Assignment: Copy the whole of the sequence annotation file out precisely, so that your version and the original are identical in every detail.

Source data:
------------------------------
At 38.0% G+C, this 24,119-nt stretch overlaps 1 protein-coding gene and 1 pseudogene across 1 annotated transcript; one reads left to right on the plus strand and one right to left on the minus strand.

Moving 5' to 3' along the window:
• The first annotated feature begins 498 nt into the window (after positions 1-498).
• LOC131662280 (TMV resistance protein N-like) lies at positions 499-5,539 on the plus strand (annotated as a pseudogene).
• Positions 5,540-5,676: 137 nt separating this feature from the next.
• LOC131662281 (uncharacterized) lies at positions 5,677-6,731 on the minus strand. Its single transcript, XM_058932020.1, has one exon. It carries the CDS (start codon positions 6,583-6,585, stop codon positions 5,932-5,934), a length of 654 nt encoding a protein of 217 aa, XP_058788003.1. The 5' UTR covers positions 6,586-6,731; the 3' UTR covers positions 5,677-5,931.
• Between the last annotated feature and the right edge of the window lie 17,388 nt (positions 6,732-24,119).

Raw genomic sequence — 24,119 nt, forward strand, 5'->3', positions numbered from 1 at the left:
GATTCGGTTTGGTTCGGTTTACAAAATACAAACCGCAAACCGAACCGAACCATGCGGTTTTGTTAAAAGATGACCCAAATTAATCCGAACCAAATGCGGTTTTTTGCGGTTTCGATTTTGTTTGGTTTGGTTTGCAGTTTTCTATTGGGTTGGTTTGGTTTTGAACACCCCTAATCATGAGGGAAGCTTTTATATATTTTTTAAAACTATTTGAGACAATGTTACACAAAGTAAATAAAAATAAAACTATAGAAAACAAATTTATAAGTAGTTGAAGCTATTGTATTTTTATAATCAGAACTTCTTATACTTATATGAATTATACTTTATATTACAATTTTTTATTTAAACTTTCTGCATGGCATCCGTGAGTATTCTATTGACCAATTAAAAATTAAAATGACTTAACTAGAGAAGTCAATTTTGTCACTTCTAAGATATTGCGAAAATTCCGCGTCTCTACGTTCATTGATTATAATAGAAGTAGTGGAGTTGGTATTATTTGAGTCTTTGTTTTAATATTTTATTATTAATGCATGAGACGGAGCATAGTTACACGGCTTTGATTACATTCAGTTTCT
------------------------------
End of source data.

At 38.0% G+C, this 24,119-nt stretch overlaps 1 protein-coding gene and 1 pseudogene across 1 annotated transcript; one reads left to right on the plus strand and one right to left on the minus strand.

Moving 5' to 3' along the window:
• The first annotated feature begins 498 nt into the window (after positions 1-498).
• LOC131662280 (TMV resistance protein N-like) lies at positions 499-5,539 on the plus strand (annotated as a pseudogene).
• Positions 5,540-5,676: 137 nt separating this feature from the next.
• LOC131662281 (uncharacterized) lies at positions 5,677-6,731 on the minus strand. Its single transcript, XM_058932020.1, has one exon. It carries the CDS (start codon positions 6,583-6,585, stop codon positions 5,932-5,934), a length of 654 nt encoding a protein of 217 aa, XP_058788003.1. The 5' UTR covers positions 6,586-6,731; the 3' UTR covers positions 5,677-5,931.
• Between the last annotated feature and the right edge of the window lie 17,388 nt (positions 6,732-24,119).

Raw genomic sequence — 24,119 nt, forward strand, 5'->3', positions numbered from 1 at the left:
GATTCGGTTTGGTTCGGTTTACAAAATACAAACCGCAAACCGAACCGAACCATGCGGTTTTGTTAAAAGATGACCCAAATTAATCCGAACCAAATGCGGTTTTTTGCGGTTTCGATTTTGTTTGGTTTGGTTTGCAGTTTTCTATTGGGTTGGTTTGGTTTTGAACACCCCTAATCATGAGGGAAGCTTTTATATATTTTTTAAAACTATTTGAGACAATGTTACACAAAGTAAATAAAAATAAAACTATAGAAAACAAATTTATAAGTAGTTGAAGCTATTGTATTTTTATAATCAGAACTTCTTATACTTATATGAATTATACTTTATATTACAATTTTTTATTTAAACTTTCTGCATGGCATCCGTGAGTATTCTATTGACCAATTAAAAATTAAAATGACTTAACTAGAGAAGTCAATTTTGTCACTTCTAAGATATTGCGAAAATTCCGCGTCTCTACGTTCATTGATTATAATAGAAGTAGTGGAGTTGGTATTATTTGAGTCTTTGTTTTAATATTTTATTATTAATGCATGAGACGGAGCATAGTTACACGGCTTTGATTACATTCAGTTTCT